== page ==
So you are walking to class through Telegraph, eating an ice cream sandwich from CREAM, listening to music on your earbuds, texting your mom, wondering if there will be a pop quiz today and rewording your newest thesis in your head.
Some students in front of you cross the street and you follow behind them, when all of a sudden, you are staring down the front of a Jetta honking its horn and coming 35 mph straight at you. Thank God you jumped back onto the curb. According to data from the The Seattle Times, you could have just become one of the 60,000 people that are in vehicle/pedestrian accidents every year in the United States — or worse, one of the 4,000 fatalities that occur from such accidents.
We’ve seen these types of scary incidents happen in Berkeley before. Last semester, a student was hit crossing the street on the north side of campus.
We all do it, walking while distracted. And apparently we do it a lot.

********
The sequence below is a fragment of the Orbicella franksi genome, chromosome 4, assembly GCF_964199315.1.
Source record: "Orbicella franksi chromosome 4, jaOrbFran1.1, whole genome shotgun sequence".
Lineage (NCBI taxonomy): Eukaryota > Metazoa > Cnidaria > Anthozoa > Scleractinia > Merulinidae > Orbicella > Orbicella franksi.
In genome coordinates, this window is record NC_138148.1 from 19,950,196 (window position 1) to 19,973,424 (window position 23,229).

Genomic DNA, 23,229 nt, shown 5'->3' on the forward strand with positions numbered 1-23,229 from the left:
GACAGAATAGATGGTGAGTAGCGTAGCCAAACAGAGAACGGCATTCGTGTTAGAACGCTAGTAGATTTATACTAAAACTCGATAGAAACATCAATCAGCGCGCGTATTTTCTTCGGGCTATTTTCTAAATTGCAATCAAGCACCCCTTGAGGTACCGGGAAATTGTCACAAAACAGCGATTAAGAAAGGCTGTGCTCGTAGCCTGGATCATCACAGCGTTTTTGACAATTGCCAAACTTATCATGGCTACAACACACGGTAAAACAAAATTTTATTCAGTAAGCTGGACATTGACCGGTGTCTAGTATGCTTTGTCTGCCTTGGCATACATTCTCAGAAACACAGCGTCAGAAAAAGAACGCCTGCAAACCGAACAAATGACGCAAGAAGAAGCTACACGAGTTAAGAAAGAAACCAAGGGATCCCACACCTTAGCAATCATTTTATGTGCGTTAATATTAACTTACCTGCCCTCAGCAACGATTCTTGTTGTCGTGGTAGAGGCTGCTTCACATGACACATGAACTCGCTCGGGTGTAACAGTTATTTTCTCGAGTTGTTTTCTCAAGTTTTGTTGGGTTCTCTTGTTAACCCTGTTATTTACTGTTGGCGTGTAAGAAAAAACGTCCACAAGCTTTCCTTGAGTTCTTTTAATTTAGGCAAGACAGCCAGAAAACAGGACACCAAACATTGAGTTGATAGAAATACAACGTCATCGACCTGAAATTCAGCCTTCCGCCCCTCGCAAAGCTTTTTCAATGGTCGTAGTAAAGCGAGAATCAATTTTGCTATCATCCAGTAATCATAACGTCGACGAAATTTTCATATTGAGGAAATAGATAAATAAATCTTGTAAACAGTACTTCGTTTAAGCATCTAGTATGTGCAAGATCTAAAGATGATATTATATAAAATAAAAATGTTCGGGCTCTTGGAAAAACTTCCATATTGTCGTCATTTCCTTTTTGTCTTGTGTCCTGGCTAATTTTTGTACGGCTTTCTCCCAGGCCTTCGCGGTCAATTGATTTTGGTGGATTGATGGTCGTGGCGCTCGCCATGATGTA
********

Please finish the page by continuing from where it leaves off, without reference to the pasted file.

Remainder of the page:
A survey from a research center at the University of Washington found, after surveying 20 of the busiest intersections in Seattle, that one in three people are distracted by their cellphones while walking. We know that texting while walking takes your mind off of what is around you and instead focuses your attention on what is in your hands, which is sometimes a good thing with midterms right around the corner.
Walking while distracted is dangerous, especially with more and more Berkeley kids on their new iPhones. After watching this video, the Clog’s worried that we’ll see more students falling into the Upper Sproul fountain.
And the Consumer Product Safety Commission backs up our concern with data that say that more than 1,000 people end up in the emergency room every year due to accidents from walking and texting.
We’ve heard that some cities have started issuing tickets to distracted walkers. With the cost of college already on the rise, we’re against anything that will cost us more. But we would rather not have students start get hit by cars a lot … or at all.
So please remember to look both ways, pay attention to signals, cross at the appropriate time and don’t just follow the people in front of you.
It’s one thing to be a graduate — it’s another to be a statistic.
Image source: pborenstein under Creative Commons